Mijin Jang, Bo Kyung Park, Jeung Soo Huh, Jeong Ok Lim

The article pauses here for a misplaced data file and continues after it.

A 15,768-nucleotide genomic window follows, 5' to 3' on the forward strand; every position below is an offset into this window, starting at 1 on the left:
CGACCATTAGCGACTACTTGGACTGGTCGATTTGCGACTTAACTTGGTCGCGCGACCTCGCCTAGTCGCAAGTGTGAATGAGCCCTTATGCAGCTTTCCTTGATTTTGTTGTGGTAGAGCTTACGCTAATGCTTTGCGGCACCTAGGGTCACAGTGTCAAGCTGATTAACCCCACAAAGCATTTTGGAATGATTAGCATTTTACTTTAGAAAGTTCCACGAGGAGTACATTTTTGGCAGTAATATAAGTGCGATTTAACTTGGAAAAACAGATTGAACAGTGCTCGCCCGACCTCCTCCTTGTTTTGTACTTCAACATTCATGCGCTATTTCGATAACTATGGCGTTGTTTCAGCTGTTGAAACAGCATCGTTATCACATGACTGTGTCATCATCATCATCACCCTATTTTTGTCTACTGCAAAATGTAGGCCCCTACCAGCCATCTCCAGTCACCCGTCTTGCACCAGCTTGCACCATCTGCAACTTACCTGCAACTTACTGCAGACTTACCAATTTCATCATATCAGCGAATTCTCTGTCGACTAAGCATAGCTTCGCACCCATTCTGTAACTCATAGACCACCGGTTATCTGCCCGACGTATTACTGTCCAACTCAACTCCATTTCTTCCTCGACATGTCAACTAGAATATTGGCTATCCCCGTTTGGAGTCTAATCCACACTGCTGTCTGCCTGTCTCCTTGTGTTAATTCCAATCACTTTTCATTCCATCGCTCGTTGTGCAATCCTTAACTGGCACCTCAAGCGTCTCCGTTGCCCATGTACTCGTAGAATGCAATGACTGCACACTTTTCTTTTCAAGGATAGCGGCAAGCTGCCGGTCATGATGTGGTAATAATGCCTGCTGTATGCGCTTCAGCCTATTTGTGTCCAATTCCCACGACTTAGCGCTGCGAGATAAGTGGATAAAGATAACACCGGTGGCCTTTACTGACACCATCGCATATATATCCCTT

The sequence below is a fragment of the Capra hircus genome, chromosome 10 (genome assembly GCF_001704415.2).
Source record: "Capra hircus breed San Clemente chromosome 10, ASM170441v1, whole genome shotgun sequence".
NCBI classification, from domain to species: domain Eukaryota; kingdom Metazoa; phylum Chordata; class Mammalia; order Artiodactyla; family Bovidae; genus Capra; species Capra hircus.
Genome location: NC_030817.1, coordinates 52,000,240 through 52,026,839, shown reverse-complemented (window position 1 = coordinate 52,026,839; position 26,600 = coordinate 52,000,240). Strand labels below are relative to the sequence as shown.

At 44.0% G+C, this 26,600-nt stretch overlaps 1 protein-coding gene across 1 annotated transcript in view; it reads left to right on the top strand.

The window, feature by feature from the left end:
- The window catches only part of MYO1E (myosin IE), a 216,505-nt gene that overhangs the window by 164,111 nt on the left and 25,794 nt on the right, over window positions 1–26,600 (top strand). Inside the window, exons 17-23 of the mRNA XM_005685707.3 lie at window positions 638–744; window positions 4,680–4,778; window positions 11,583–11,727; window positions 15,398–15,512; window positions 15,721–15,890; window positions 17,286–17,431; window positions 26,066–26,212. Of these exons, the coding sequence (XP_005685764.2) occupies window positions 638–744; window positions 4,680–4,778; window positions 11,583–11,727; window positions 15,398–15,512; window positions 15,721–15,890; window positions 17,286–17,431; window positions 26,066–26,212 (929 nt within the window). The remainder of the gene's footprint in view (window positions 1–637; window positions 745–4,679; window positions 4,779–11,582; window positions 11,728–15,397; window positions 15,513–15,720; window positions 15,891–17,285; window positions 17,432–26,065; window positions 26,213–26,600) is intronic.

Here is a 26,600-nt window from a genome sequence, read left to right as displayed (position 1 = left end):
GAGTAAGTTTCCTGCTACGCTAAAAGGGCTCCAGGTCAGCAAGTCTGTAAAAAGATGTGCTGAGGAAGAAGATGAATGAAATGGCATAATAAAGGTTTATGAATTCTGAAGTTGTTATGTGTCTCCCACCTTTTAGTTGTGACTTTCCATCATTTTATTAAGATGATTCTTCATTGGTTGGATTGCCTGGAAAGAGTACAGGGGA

Current major challenge in three-dimensional (3D) printing of biological tissues is lack of proper printable biomaterials. Development of 3D printable biomaterials for safely and efficiently printing biological substitute is challenging. Most of the hydrogel-based biomaterials include photoinitiator to be crosslinked by either ultraviolet or visible light to obtain mechanically stable gel. However, use of crosslinking chemical has concerns for its potential harm to biological substances. Our study aimed to formulate and optimize a new printable biomaterial without any crosslinking chemical, still having appropriate rheological, chemical, and biological properties. We investigated the potential of a silk protein, sericin, which is known to be mechanically stable and has anti-inflammatory and angiogenic properties. The results demonstrated that a sericin-based hydrogel can be an excellent material as it is easy to print, gelling, not toxic, stable, and cost effective.